Oncology Stakeholders Summit, Fall 2016 - Episode 6

Benefits of a Medical Home Model in Oncology

Andrew L. Pecora, MD, CPE: We talked a little bit about Oncology Care Models (OCMs). I’d like [to ask for] your views of the medical home in the context of OCM and [in the context of] private payers using the medical home [model]. But also, let’s throw another factor in, and that is risk-based contracting where physicians are going to take downside risk.

In New Jersey, we’ve started, and we’ve been doing this successfully now for 2 years, prospective bundles where you get 1 check for the entirety of care. Right now, there is no downside risk, but it’s going to move to downside risk. We know with the Medicare Access and CHIP Reauthorization Act (MACRA), the CMS (Centers for Medicare & Medicaid Services) wants to move to downside risk (not just in oncology). If you could address it in its totality, it seems that we’re moving from the early stages, which is basically getting electronic medical records, having a nurse in your office, and having your office available, to this mid-range thing where you’re doing extra things—which is kind of OCM. But, ultimately is it your opinion that the game is to get to downside risk? And what do you think about that?

Brenton Fargnoli, MD: So, I think, as you mentioned, through MACRA, there is certainly a trend to downside risk being at least shared by providers. In terms of the medical home, there are key components that will be important to managing that risk. One is having kind of a quarterback who can coordinate the care and ensure that the best care is getting delivered directly throughout the neighborhood, as opposed to just the clinic. And the second is really engaging the patient in that care— engaging their views as to the type of care that they want, whether it’s technology or human interaction; a place where once the patient moves beyond those 4 walls, they’re still a part of that clinic. And so, I think, that’s a really important piece from the medical home part.

In terms of taking downside risk and sharing risk and contracting, there’s a long way to go in terms of the data. Payers have had claims data for tens and tens of years, and clinicians have had clinical data for centuries. [But] those 2 have rarely come together in a cohesive manner.

So bundles that are going on today in oncology are very broad. Lung cancer would be a bundle, for example. But the claims data doesn’t have small cell versus non-small cell, stage I versus stage IV. For practices to take on that risk, they need to be able to understand the cost of those particular patients, as well as how they’re performing [in 1 practice] compared to other practices.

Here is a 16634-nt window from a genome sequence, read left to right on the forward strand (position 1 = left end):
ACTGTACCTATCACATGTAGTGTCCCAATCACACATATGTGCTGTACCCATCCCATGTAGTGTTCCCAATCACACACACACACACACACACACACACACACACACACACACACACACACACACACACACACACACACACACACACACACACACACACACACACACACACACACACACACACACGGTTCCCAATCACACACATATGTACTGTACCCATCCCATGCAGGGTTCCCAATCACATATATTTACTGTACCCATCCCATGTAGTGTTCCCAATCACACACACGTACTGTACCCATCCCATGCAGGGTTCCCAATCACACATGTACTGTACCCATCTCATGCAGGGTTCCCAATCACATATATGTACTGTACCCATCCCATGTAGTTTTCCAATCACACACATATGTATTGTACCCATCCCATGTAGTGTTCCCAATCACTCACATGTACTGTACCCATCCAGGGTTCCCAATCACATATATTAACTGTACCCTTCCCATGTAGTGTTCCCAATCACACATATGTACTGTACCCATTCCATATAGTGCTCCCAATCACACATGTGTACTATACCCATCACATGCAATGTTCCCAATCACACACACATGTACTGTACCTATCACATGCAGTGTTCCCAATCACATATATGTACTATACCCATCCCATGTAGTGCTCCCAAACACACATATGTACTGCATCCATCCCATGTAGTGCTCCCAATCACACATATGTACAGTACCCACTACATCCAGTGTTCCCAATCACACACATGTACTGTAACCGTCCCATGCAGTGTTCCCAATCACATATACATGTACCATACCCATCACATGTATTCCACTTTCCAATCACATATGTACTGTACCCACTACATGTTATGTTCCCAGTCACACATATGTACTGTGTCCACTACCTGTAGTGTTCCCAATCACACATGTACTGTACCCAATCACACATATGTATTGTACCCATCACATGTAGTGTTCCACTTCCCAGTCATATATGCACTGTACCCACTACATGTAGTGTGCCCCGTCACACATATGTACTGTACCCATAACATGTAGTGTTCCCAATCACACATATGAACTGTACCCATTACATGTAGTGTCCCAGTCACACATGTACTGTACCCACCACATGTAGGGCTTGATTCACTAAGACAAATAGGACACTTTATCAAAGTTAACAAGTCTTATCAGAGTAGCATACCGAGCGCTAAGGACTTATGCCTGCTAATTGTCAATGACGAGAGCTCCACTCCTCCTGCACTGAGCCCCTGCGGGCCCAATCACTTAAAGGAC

And so, CMS has been providing claims data to practices as part of the OCM so they can start doing this. A lot of the payer models we spoke of, whether it’s Aetna or others, have a component where the quality measures and other measures are a way to provide clinical data to the payer. They can incorporate stage now, they can incorporate non—small cell and small cell histology, into those bundles. But, we have a long way to go to bring those together and provide insights where a clinician can responsibly take on that risk.

Andrew L. Pecora, MD, CPE: I couldn’t agree with you more. In our bundles, we are way even past. First of all, it is a marry [marriage] of the clinical data, the laboratory data, genomic data, and the claims data. There’s no other way to do it, you’re absolutely right. It allows the application of precision medicine at scale to do that.

And, now, let’s ask Dr. Sagar to weigh in.

Bhuvana Sagar, MD: I personally think that the care coordination component, the emphasis on care coordination, is what leads to the success of the medical home model. Having the patient at the center and focusing on the other key tenets around it: education of the patient, making sure there’s a shared-decision component, making sure they’re heard, and [helping them to understand] what the best treatment option out there is, as well as what their options are, or what their opinion is.

You know, what do they want from that particular cancer treatment? Is it curative therapy or is it palliative therapy? Does the patient really understand what’s going on with all of the challenges of dealing with this new diagnosis? So it is a very challenging time for the patient, but [we want them to] understand things a little bit better. Each patient comes to the journey at a different point in time and [with a] different level of understanding.

So, I think it’s the medical team’s responsibility to judge where the patient is, how much information do they want to know, and how much information are they able to handle. But I think education is a key component of the success for them once they understand what the treatment is, and what side effects to expect. If it’s a known side effect, how do they manage it? Those are all key components of trying to drive the total cost of care.

Once the patient understands, and if their symptoms are managed really well with early palliative care, do they still choose the same therapeutic options in their fourth line of therapy or fifth line of therapy when there’s not a lot of evidence supporting those therapies? So what outcome are we looking for? And building off of a patient who understands what their outcomes are, and what their treatment options are, is what is going to drive this.